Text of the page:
Make no mistake -- this boy is for real. Jack Wilshere has impressed for Arsenal in the Premier League, he has shone in the Champions League and now he has offered up a man of the match performance for his country against Brazil. And let's not be sniffy. A team that failed to get past the quarterfinals of the last World Cup and were embarrassed at the last Copa America might not be the rightful heirs to the 1970 side ... but this was still Brazil.
Wilshere has leapt every hurdle put in from of him, which is good because had he tripped over one, he would probably have tried to fight it. He is the most promising English footballer of his generation, and he has a nasty edge as well. He's exactly what England have needed for years. Bill Shankly once said that a football team was like a piano. "You need eight men to carry it and three who can play the damn thing." Disregarding the fact that very few pianos are large enough to be played by three people, it's clear now that Wilshere can perform both roles.
His passing Wednesday night was exquisite. The through-ball that presented Theo Walcott with a chance -- and, indirectly, Wayne Rooney with his goal -- was glorious. But it was the tackle on Adriano that really caught the eye. With the Barcelona man accelerating into open space on the flank, Wilshere sprinted over and hit him with a perfectly timed, perfectly legitimate slide-tackle that seemed to have slipped into the game from the 1980s via a convenient tear in the space-time continuum. When someone makes a tackle like that, everyone stands a little taller. Except, of course, the man who was tackled. He spends the next 10 minutes picking pieces of advertising hoarding out of his bottom.
While there remains a part of me that fears Wilshere's destiny is to be sent off early in a crucial World Cup match for some form of unnecessary bodily contact, his aggression is just what Roy Hodgson needs at the heart of his midfield. With Steven Gerrard by his side, a man who made more than his fair share of reckless challenges as a youngster, Wilshere has an excellent in-game mentor.
Far from fading into the twilight of his career, the Liverpool captain has grown into his new withdrawn role like an elder statesman assuming his place beside the throne of a young monarch. If England can keep both men fit, it will be fascinating to see how the partnership develops.
We live in such hysterical times that bright young talents are routinely lauded and then swiftly attacked as imposters. On the basis of their last match, everyone is either a Ballon d'Or winner-in-waiting or an embarrassment to their trade. Even as Wilshere's reputation skyrocketed, Neymar was derided in some quarters as a fraud. Both men, of course, are exceptional talents.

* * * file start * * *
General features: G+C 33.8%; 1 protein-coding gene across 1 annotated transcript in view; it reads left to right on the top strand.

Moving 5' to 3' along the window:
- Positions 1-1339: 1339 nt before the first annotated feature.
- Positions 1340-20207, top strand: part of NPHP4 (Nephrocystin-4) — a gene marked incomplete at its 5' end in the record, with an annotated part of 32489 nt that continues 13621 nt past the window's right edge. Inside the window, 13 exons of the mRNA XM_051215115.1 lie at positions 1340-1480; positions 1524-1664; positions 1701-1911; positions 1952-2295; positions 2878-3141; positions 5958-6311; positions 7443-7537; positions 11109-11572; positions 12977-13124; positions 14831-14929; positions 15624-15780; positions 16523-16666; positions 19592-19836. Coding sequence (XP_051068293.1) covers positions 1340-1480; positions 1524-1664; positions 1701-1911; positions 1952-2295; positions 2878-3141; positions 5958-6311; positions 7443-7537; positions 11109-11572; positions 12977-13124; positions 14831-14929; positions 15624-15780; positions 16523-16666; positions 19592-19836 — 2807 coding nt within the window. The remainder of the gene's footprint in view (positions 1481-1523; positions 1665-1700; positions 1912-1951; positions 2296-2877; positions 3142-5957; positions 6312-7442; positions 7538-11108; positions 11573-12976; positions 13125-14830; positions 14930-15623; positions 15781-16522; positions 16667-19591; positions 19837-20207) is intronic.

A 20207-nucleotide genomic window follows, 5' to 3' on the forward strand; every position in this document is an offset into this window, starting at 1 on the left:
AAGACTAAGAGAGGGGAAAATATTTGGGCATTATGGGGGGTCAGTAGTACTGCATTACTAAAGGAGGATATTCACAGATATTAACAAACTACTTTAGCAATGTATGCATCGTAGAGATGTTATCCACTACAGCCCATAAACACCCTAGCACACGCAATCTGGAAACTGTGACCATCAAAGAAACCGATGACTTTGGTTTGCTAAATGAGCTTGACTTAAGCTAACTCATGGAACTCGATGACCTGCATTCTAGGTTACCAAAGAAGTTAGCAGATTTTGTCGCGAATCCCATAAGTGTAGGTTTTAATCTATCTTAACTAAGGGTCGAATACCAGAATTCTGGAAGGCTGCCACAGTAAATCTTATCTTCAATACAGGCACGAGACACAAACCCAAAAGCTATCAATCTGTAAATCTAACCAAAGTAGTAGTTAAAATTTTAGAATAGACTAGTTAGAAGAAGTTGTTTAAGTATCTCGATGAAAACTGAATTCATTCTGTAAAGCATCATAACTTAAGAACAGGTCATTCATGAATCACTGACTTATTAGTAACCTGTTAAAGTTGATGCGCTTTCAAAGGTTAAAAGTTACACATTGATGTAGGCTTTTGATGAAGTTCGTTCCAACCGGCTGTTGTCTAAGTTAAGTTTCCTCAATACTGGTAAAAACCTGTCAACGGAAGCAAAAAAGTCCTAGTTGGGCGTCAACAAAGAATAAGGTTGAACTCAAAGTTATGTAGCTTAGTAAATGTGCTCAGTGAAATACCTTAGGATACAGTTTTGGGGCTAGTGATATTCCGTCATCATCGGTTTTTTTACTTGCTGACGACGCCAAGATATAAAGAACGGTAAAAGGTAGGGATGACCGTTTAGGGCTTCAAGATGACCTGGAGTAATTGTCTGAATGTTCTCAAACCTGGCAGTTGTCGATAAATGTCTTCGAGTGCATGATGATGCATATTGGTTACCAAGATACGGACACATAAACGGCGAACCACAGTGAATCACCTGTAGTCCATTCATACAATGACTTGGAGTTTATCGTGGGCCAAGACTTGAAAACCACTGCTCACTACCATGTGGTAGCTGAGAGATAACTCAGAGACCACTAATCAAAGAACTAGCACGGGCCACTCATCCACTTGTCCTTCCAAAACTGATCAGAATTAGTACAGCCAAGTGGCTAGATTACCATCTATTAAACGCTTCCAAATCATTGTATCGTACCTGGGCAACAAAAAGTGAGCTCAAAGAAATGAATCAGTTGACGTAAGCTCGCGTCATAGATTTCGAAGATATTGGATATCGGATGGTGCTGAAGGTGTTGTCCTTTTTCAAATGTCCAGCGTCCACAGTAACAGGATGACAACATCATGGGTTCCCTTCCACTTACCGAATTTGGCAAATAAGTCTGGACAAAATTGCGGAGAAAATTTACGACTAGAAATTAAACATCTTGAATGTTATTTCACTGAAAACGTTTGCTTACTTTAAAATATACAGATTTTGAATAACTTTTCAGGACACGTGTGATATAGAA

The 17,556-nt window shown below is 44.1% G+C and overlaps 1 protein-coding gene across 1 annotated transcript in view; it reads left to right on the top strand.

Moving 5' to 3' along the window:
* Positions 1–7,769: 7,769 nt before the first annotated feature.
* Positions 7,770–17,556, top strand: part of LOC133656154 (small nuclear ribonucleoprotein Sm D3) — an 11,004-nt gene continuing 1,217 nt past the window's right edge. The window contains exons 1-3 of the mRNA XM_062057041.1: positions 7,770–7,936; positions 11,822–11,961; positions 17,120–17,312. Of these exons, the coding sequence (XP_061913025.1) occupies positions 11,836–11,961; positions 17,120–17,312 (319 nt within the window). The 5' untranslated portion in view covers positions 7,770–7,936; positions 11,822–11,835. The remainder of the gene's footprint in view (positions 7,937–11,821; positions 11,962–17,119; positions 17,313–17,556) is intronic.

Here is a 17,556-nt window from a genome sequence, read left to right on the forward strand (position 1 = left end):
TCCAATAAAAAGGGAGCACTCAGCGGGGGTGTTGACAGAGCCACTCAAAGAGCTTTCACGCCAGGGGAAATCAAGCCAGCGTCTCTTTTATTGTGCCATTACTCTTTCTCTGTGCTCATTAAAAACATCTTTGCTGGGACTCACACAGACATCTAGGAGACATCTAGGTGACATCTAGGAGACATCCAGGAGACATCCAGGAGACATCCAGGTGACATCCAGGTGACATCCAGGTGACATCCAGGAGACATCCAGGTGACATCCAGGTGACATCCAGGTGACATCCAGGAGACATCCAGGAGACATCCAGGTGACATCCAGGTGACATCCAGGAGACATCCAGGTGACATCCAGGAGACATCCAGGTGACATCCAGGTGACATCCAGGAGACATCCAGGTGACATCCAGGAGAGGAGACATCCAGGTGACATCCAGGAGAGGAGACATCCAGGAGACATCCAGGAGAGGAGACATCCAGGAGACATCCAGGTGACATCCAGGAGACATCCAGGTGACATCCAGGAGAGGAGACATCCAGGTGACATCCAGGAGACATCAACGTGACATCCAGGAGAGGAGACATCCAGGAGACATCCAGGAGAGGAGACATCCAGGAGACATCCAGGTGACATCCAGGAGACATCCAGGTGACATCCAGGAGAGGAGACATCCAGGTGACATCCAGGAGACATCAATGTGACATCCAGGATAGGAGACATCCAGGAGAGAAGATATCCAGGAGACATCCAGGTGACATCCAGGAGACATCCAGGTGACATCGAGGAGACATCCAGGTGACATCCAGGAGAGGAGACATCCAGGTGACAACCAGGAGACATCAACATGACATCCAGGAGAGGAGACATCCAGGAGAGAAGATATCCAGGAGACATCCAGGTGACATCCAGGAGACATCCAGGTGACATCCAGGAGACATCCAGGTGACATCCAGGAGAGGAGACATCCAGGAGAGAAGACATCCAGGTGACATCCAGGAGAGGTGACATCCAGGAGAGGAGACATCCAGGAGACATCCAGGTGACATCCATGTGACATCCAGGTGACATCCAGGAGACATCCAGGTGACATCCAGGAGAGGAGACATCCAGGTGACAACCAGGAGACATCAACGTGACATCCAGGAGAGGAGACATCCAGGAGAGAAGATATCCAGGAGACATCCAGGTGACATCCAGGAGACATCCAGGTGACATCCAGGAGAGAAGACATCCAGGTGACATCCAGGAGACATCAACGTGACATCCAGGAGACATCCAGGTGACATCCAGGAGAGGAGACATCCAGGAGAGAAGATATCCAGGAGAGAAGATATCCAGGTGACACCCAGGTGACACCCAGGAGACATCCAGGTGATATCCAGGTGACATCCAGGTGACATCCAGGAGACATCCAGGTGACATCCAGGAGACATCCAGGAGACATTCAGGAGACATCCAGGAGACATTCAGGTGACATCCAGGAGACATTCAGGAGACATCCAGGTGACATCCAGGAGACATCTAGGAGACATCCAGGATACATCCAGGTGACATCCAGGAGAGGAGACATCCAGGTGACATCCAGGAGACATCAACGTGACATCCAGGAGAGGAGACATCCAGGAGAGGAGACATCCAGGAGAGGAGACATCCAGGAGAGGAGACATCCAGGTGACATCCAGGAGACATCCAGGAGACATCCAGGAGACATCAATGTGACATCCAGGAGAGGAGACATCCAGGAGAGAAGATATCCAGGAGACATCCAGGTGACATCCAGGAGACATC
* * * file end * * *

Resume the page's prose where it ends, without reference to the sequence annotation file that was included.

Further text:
It's a shame that so many English football fans dislike Wilshere. In real life, of course, he might not be the fighty little monster that he seems. In fact, shortly after he broke into the Arsenal first team, he held a door open for me as I left the Emirates Stadium one night. Granted, I assumed that he was just a particularly polite ball boy and only realised my mistake when I was halfway down the road, but it was a nice touch. But even if he is an absolute toe-rag, it's no bad thing. As far as some English football fans are concerned, you don't have to be a gentleman, you just have to be a winner.
There is something about the way Wilshere carries himself that inspires confidence. It was on display in that extraordinary game at the Valley Parade when Arsenal were humiliated by Bradford in the League Cup. All around him, more experienced players faded out of sight. Wilshere, on the other hand, just wanted the ball more. He refused to accept the result, even though he'd only just returned from serious injury. That's the attitude England have needed on so many occasions, and it hasn't always been there.
It's dangerous to read too much into friendly internationals, and regardless of whether you rate Wilshere, it's obvious that the young man still has much to learn. But after so many apathetic performances from so many highly rated midfielders over the last 10 years, you'll have to forgive the English for getting a little bit excited about this one.